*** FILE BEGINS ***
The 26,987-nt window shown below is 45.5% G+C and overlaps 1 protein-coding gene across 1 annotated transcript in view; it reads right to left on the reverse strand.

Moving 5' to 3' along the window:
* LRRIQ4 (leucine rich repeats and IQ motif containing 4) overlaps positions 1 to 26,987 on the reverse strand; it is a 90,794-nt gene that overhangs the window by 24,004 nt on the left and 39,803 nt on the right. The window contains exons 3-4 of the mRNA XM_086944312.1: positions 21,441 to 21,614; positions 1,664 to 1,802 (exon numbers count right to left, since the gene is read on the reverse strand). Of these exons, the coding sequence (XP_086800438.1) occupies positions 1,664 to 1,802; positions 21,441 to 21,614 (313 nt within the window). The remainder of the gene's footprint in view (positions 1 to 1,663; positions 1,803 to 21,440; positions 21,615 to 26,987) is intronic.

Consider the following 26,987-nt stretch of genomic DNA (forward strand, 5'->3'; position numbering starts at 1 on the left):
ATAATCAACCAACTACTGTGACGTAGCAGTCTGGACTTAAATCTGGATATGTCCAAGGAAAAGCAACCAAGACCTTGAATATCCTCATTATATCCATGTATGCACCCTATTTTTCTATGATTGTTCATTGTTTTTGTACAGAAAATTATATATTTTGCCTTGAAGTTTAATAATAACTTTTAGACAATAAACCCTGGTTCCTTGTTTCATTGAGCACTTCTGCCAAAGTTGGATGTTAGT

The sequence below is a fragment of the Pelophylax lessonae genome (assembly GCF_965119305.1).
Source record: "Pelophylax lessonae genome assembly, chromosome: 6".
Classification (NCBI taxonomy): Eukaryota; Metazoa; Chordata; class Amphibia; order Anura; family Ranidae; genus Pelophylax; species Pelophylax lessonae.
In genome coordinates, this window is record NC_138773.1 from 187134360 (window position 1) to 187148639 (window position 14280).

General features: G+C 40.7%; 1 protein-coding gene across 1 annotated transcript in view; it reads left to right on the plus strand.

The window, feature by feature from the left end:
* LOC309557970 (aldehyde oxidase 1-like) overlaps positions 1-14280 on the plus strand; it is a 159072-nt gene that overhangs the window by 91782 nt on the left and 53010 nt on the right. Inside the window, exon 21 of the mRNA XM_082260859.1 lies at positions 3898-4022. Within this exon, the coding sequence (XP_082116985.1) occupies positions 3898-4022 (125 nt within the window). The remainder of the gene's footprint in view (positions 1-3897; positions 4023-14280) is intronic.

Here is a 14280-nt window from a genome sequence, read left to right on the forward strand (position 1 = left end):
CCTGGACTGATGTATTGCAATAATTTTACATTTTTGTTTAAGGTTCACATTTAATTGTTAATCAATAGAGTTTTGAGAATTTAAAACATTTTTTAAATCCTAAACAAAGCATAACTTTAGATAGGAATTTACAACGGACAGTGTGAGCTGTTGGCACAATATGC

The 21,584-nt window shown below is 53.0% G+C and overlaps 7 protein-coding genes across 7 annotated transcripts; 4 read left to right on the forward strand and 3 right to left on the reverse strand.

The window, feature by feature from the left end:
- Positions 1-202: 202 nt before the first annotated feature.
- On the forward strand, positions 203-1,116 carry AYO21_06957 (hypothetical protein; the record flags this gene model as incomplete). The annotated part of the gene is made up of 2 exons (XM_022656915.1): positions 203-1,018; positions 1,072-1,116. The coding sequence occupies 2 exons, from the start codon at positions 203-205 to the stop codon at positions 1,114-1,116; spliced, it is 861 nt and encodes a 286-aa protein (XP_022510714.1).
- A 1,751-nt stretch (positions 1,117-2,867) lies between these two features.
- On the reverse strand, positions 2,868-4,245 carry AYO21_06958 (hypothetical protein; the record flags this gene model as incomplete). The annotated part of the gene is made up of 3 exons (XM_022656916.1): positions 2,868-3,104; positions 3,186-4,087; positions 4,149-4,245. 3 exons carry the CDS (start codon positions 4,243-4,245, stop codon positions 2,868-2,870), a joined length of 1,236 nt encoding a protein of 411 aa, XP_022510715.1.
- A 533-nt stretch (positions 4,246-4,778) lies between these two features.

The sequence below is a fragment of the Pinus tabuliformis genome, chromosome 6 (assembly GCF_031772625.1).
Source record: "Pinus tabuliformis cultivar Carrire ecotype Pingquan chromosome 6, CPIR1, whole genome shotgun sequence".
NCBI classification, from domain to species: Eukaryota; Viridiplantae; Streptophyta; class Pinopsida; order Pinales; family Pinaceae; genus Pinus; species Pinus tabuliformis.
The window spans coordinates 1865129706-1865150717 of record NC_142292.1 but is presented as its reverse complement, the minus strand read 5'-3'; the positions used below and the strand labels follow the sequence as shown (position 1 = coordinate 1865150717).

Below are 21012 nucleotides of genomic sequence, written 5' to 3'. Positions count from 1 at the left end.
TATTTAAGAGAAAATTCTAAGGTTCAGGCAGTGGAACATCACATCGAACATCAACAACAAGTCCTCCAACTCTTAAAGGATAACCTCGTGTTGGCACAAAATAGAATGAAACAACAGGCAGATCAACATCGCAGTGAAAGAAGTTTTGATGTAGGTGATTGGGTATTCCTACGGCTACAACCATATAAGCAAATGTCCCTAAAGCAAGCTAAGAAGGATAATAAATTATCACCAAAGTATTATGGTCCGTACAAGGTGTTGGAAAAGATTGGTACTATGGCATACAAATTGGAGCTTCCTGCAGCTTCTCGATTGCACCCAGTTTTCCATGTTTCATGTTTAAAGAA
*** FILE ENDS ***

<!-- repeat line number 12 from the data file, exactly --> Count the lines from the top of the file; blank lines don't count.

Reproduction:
* LOC309557970 (aldehyde oxidase 1-like) overlaps positions 1-14280 on the plus strand; it is a 159072-nt gene that overhangs the window by 91782 nt on the left and 53010 nt on the right. Inside the window, exon 21 of the mRNA XM_082260859.1 lies at positions 3898-4022. Within this exon, the coding sequence (XP_082116985.1) occupies positions 3898-4022 (125 nt within the window). The remainder of the gene's footprint in view (positions 1-3897; positions 4023-14280) is intronic.